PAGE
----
Philodendron Care Guide

By Ophi Hodgman

Philodendrons are among the most popular indoor houseplants in the entire world and have been for centuries! Discovered and first collected in 1644, these plants were not classified until the mid-nineteenth century.

You can now find some of the most cultivated species at your local grocery stores and garden centers, including Estabrook's. These include those that have been bred for hardiness and will tolerate a surprising amount of neglect versus more sensitive varieties that need attention more than once a week. The Philodendron Hederaceum or "Heartleaf" Philodendron is among the most resilient, and will miraculously cling to life in the most challenging environments - one of them being our homes!

It's a Jungle Out There (And In Here!)

When these plants are taken out of their natural habitats and placed in a household setting, they rely on us in order to survive and thrive. The most important things to remember when growing a Philodendron is meeting the correct light requirements, soil, water, humidity and nutrients. Even though a lot of us collectors try our best to replicate their natural environments, nothing beats the perpetually humid, tropical climates they are used to growing in. Often marketed as easy-going, low-light tolerating plants, it is not the case for all four-hundred fifty species - and counting!

An Air of Mystery

The Philodendron is the second largest genus behind Anthurium and is still poorly documented taxonomically. Many species today are undescribed and new species are being discovered every year! Botanists are actively learning about this genus in real time. Isn't that crazy?

There is still so much we do not know, and with a large plant genus comes a multitude of different care methods. If you are interested in learning more about Philodendron, read ahead for the ultimate care guide!

Growing Patterns

Before jumping into the basics, one thing that is often overlooked is the anatomy of plants and how Philodendron are actively communicating their needs to us cultivators.

Terrestrial-growing Philodendron will only grow along the ground, or in this case, the soil in the pot. These plants are often referred to as crawlers.

Epiphytic Philodendron, like the Silver Sword, you will find growing on the sides of trees in their natural habitats.

Semi-Epiphytic is another term often used to describe plants that will climb while also sending out aerial roots to the soil below to collect nutrients not found on the sides of trees. These aroids also tend to utilize the moisture found in the air to keep the plant watered and lush.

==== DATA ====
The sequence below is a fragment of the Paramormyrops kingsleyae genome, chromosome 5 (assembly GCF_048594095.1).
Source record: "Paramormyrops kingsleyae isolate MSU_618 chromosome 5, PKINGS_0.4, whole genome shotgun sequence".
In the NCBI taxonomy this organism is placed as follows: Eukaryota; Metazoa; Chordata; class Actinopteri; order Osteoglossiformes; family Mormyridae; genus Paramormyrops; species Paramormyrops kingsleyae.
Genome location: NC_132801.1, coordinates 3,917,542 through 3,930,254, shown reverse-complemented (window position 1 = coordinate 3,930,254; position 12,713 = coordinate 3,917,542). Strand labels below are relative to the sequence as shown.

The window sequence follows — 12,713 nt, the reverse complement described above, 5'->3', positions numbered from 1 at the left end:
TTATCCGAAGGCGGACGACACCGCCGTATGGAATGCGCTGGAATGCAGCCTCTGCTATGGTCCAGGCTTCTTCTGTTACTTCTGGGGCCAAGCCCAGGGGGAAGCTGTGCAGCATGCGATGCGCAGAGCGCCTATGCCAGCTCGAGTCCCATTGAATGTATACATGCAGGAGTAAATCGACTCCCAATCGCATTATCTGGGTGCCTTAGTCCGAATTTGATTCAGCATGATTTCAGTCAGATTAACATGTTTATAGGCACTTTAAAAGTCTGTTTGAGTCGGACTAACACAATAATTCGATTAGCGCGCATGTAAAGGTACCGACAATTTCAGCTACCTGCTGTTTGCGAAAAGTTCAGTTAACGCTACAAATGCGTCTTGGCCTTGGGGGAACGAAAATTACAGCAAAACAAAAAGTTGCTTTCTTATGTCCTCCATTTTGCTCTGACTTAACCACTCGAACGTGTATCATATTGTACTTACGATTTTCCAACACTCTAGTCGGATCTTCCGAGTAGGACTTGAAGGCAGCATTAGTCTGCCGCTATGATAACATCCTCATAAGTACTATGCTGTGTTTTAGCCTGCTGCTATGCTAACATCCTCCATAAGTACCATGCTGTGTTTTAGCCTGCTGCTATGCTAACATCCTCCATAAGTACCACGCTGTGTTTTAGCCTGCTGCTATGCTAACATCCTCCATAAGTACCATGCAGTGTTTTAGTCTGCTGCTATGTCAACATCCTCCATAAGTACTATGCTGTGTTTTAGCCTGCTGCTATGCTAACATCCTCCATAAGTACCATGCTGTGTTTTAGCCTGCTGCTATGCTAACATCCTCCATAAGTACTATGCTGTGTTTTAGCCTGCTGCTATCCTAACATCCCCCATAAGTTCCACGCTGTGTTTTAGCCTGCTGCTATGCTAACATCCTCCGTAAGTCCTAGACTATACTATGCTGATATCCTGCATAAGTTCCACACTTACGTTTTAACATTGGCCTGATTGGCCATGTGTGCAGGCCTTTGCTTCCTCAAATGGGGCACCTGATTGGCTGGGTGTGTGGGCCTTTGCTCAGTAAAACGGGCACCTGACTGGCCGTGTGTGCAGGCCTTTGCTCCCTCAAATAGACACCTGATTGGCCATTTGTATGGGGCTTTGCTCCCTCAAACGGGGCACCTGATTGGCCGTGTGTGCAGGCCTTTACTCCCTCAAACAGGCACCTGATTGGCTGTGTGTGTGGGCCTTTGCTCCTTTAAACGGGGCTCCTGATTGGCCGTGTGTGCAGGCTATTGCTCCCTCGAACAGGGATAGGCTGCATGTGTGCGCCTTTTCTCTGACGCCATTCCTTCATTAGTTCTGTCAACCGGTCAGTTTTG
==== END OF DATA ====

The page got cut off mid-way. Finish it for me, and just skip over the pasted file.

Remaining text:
The type of grower you have will also determine the type of foliage you will get from the plant. Excluding Terrestrial growers, Philodendron leaves evolve and change as the plant matures. Many don't even look like the same species when comparing their juvenile forms to their mature form. Philodendron will only mature when given the opportunity and conditions to climb and reach higher light levels. If you want to size up those leaves, use a wood plank, stake or moss pole and keep the medium moist to promote rooting and mature growth!

Foliage Types

Did you know the foliage also determines what your plant needs? A thin, soft leaf with a velvet or satin finish indicates a less-forgiving delicate plant when it comes to their basic care needs not being met. Something as simple as the chemicals in our tap water can cause crisping edges, spotting, yellowing and browning, or leaf loss.

Gravelly or highly textured leaves are designed to efficiently shed water. These types need more attention from their cultivators, because they have evolved in climates with excellent water quality and will likely require the same conditions within a home setting. Thick-leaved Philodendrons have a hardier foliage that is able to store water during short periods of neglect or drought.


When an entire genus evolves under the dense canopy of rainforests, species within that genus will get crafty in their search for light. You can see this in the many different ways they have evolved to grow. These plants fall under the umbrella of requiring "bright indirect light." More specifically, most Philodendron will prefer filtered sunlight or bright shade.


Temperature is a big factor in maintaining indoor plant growth year-round. A good rule of thumb is if we find our home temperature comfortable, so will our plants! (50-90 degrees Fahrenheit)


With most thick-leaved Philodendron, you can follow the rule of thoroughly watering when dry, while thinner leaved species tend to need consistent moisture to maintain lushness.


Most Philodendron will thrive in normal household humidity (40-60%).


This highly-evolved genus is not picky when it comes to the type of fertilizer they receive, but consider being light-handed when it comes to the more delicate-leaved species. Over-fertilization can cause root and leaf burn.

By following these tips, you will be able to fill your home with Philodendrons that will add tons of texture, color and vitality to nearly any interior space.